Still my heart is racing.
Yesterday, I officially came out to my daughter about being trans. She’s 6 and very smart, and I’m really hairy now so none of this came as brand new information to her. We’ve talked about it here and there for some time now. She knows, to the best of her ability, that her “mama” feels like a boy, but she would argue it with me because of my physical body.
So, thanks to my wonderful and incredibly resourceful fiance, we found the perfect, age-appropriate book for her. It’s the story of a girl whose mommy is starting to transition from female to male. The title is My Mommy Is A Boy if you want to look it up. It explains how her “mommy” feels on the inside, the issue with using he or she, and most importantly that they will always love their child no matter what.
I think it really sunk in for her. She was quiet, but you could see the wheels turning. I’ve always been her mama. That’s what she’s called me since she started talking, and since I’ve only started my physical transition 9 months ago, I never forced the use of dad on her. I never will. It will be her choice. But at least now maybe she won’t ask me every time we use the men’s restroom why we’re in there.
I’m overjoyed that we finally had this talk, but it was scary for me. I didn’t want to stress her out too much. My baby has been through so much already in her short time here on Earth. Fingers crossed.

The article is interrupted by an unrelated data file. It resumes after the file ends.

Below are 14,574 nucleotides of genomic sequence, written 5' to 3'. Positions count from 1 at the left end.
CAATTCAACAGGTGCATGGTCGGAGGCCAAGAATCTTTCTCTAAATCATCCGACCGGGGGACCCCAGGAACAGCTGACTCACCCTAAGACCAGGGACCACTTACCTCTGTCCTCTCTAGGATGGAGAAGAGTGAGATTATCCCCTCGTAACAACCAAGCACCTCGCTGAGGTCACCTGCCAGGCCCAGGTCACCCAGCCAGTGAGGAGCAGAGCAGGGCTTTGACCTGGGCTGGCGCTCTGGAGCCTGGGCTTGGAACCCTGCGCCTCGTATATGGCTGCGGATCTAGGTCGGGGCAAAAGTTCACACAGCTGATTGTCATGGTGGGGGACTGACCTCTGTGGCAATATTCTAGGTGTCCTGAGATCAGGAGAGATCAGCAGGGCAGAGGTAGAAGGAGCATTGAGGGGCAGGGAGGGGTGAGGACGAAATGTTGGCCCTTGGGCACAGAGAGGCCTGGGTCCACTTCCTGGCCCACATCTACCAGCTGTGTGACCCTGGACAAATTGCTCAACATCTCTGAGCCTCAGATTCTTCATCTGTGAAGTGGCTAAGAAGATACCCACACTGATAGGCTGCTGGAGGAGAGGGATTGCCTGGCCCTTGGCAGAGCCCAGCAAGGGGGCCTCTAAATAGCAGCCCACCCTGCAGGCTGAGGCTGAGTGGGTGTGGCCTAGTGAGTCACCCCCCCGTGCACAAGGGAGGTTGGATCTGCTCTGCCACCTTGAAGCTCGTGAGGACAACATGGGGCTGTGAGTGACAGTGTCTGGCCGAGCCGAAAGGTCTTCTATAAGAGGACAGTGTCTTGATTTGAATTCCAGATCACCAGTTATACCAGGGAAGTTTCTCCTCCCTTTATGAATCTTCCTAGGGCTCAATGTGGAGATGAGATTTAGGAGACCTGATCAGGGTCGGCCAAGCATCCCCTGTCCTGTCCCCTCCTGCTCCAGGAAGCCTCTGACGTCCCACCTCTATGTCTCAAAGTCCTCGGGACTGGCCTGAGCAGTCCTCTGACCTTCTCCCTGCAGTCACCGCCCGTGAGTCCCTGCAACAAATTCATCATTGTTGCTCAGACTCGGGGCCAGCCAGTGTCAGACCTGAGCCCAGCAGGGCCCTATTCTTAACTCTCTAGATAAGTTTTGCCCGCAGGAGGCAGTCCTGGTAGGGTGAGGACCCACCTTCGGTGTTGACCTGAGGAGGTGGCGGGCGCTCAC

his needs get met first
Our boy is scared of the water because of a traumatic experience earlier in his life. People who know him never thought he’d go swimming. But he did…with his daddy.
So we’re at the pool and everything is going well. He’s nervous about the splashing of the nearby kids and freaked out when his foot touches some drain or filter thingie on the pool’s floor. But other than that, it’s fine.
I’m so proud of him. We finish swimming and make our way back into the men’s locker room. He’s shivering uncontrollably. I help him change out of his cold swim trunks and into his dry sweatpants. And now it’s time for me to change.
Now, when I’m on my own and in the men’s locker room, I fill with anxiety about being a transgender man in a room with naked cisgender men. But here I am now having to change in front of everyone and my new son.
I manage. I stand in the corner facing away from everyone, pull my drawers on quickly. But what I didn’t realize until later is that I wasn’t really anxious this time. The most important thing became his needs (his shivering, his nervousness about pools), and not my anxiety about being a trans guy in a locker room.